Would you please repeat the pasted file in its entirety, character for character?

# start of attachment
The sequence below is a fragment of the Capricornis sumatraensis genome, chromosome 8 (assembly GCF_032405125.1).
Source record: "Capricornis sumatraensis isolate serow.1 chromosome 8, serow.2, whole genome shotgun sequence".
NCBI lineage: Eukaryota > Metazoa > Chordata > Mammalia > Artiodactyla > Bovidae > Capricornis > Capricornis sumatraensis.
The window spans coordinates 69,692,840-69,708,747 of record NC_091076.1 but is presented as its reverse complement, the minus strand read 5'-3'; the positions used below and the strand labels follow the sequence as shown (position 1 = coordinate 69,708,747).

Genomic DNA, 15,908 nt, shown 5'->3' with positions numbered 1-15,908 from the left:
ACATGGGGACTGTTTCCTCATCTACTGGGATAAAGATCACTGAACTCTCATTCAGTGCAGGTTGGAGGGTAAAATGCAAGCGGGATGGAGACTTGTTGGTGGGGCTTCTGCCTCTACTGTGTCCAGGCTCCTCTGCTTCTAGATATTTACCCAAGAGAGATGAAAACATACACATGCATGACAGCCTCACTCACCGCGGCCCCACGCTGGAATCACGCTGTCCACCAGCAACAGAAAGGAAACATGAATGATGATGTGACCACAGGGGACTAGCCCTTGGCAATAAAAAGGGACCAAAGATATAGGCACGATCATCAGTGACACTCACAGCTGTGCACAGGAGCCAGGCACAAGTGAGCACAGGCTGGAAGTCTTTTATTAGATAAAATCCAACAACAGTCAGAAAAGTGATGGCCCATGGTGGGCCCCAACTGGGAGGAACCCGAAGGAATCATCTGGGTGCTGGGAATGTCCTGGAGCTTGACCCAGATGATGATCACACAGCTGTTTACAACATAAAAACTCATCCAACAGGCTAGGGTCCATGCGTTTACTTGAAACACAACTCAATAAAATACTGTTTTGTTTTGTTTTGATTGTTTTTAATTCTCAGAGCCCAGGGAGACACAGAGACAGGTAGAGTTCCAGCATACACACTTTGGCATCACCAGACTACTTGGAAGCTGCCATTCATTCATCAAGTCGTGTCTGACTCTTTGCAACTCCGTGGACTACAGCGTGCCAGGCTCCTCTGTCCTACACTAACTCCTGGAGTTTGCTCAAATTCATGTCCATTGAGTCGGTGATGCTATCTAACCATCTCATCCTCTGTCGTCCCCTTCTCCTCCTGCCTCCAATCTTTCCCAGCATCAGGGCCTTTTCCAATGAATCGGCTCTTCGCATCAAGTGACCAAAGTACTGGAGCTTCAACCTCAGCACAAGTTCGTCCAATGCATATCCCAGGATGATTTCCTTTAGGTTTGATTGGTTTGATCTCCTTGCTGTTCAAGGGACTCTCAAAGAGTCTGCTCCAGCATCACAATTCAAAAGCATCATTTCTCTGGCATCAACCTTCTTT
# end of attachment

The sequence below is a fragment of the Capricornis sumatraensis genome, chromosome 8 (assembly GCF_032405125.1).
Source record: "Capricornis sumatraensis isolate serow.1 chromosome 8, serow.2, whole genome shotgun sequence".
NCBI lineage: Eukaryota > Metazoa > Chordata > Mammalia > Artiodactyla > Bovidae > Capricornis > Capricornis sumatraensis.
The window spans coordinates 69,692,840-69,708,747 of record NC_091076.1 but is presented as its reverse complement, the minus strand read 5'-3'; the positions used below and the strand labels follow the sequence as shown (position 1 = coordinate 69,708,747).

Genomic DNA, 15,908 nt, shown 5'->3' with positions numbered 1-15,908 from the left:
ACATGGGGACTGTTTCCTCATCTACTGGGATAAAGATCACTGAACTCTCATTCAGTGCAGGTTGGAGGGTAAAATGCAAGCGGGATGGAGACTTGTTGGTGGGGCTTCTGCCTCTACTGTGTCCAGGCTCCTCTGCTTCTAGATATTTACCCAAGAGAGATGAAAACATACACATGCATGACAGCCTCACTCACCGCGGCCCCACGCTGGAATCACGCTGTCCACCAGCAACAGAAAGGAAACATGAATGATGATGTGACCACAGGGGACTAGCCCTTGGCAATAAAAAGGGACCAAAGATATAGGCACGATCATCAGTGACACTCACAGCTGTGCACAGGAGCCAGGCACAAGTGAGCACAGGCTGGAAGTCTTTTATTAGATAAAATCCAACAACAGTCAGAAAAGTGATGGCCCATGGTGGGCCCCAACTGGGAGGAACCCGAAGGAATCATCTGGGTGCTGGGAATGTCCTGGAGCTTGACCCAGATGATGATCACACAGCTGTTTACAACATAAAAACTCATCCAACAGGCTAGGGTCCATGCGTTTACTTGAAACACAACTCAATAAAATACTGTTTTGTTTTGTTTTGATTGTTTTTAATTCTCAGAGCCCAGGGAGACACAGAGACAGGTAGAGTTCCAGCATACACACTTTGGCATCACCAGACTACTTGGAAGCTGCCATTCATTCATCAAGTCGTGTCTGACTCTTTGCAACTCCGTGGACTACAGCGTGCCAGGCTCCTCTGTCCTACACTAACTCCTGGAGTTTGCTCAAATTCATGTCCATTGAGTCGGTGATGCTATCTAACCATCTCATCCTCTGTCGTCCCCTTCTCCTCCTGCCTCCAATCTTTCCCAGCATCAGGGCCTTTTCCAATGAATCGGCTCTTCGCATCAAGTGACCAAAGTACTGGAGCTTCAACCTCAGCACAAGTTCGTCCAATGCATATCCCAGGATGATTTCCTTTAGGTTTGATTGGTTTGATCTCCTTGCTGTTCAAGGGACTCTCAAAGAGTCTGCTCCAGCATCACAATTCAAAAGCATCATTTCTCTGGCATCAACCTTCTTT